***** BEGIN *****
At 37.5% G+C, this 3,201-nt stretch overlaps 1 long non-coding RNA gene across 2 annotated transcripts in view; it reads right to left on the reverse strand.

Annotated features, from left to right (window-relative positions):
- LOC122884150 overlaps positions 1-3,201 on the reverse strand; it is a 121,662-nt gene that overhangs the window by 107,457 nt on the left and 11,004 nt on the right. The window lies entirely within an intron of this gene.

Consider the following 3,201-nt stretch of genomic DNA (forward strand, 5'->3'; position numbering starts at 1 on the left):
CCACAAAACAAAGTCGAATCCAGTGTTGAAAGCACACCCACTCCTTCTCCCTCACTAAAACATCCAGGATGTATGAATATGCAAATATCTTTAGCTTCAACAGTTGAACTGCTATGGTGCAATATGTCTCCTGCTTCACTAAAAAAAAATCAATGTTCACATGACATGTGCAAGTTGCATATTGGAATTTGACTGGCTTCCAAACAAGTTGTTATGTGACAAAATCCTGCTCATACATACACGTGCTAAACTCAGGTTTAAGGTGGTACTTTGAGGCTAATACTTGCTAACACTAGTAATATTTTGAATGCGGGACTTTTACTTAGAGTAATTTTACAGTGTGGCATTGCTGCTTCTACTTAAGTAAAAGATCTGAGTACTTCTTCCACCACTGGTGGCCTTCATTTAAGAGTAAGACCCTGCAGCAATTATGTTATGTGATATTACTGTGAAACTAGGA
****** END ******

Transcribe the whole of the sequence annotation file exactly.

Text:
At 37.5% G+C, this 3,201-nt stretch overlaps 1 long non-coding RNA gene across 2 annotated transcripts in view; it reads right to left on the reverse strand.

Annotated features, from left to right (window-relative positions):
- LOC122884150 overlaps positions 1-3,201 on the reverse strand; it is a 121,662-nt gene that overhangs the window by 107,457 nt on the left and 11,004 nt on the right. The window lies entirely within an intron of this gene.

Consider the following 3,201-nt stretch of genomic DNA (forward strand, 5'->3'; position numbering starts at 1 on the left):
CCACAAAACAAAGTCGAATCCAGTGTTGAAAGCACACCCACTCCTTCTCCCTCACTAAAACATCCAGGATGTATGAATATGCAAATATCTTTAGCTTCAACAGTTGAACTGCTATGGTGCAATATGTCTCCTGCTTCACTAAAAAAAAATCAATGTTCACATGACATGTGCAAGTTGCATATTGGAATTTGACTGGCTTCCAAACAAGTTGTTATGTGACAAAATCCTGCTCATACATACACGTGCTAAACTCAGGTTTAAGGTGGTACTTTGAGGCTAATACTTGCTAACACTAGTAATATTTTGAATGCGGGACTTTTACTTAGAGTAATTTTACAGTGTGGCATTGCTGCTTCTACTTAAGTAAAAGATCTGAGTACTTCTTCCACCACTGGTGGCCTTCATTTAAGAGTAAGACCCTGCAGCAATTATGTTATGTGATATTACTGTGAAACTAGGA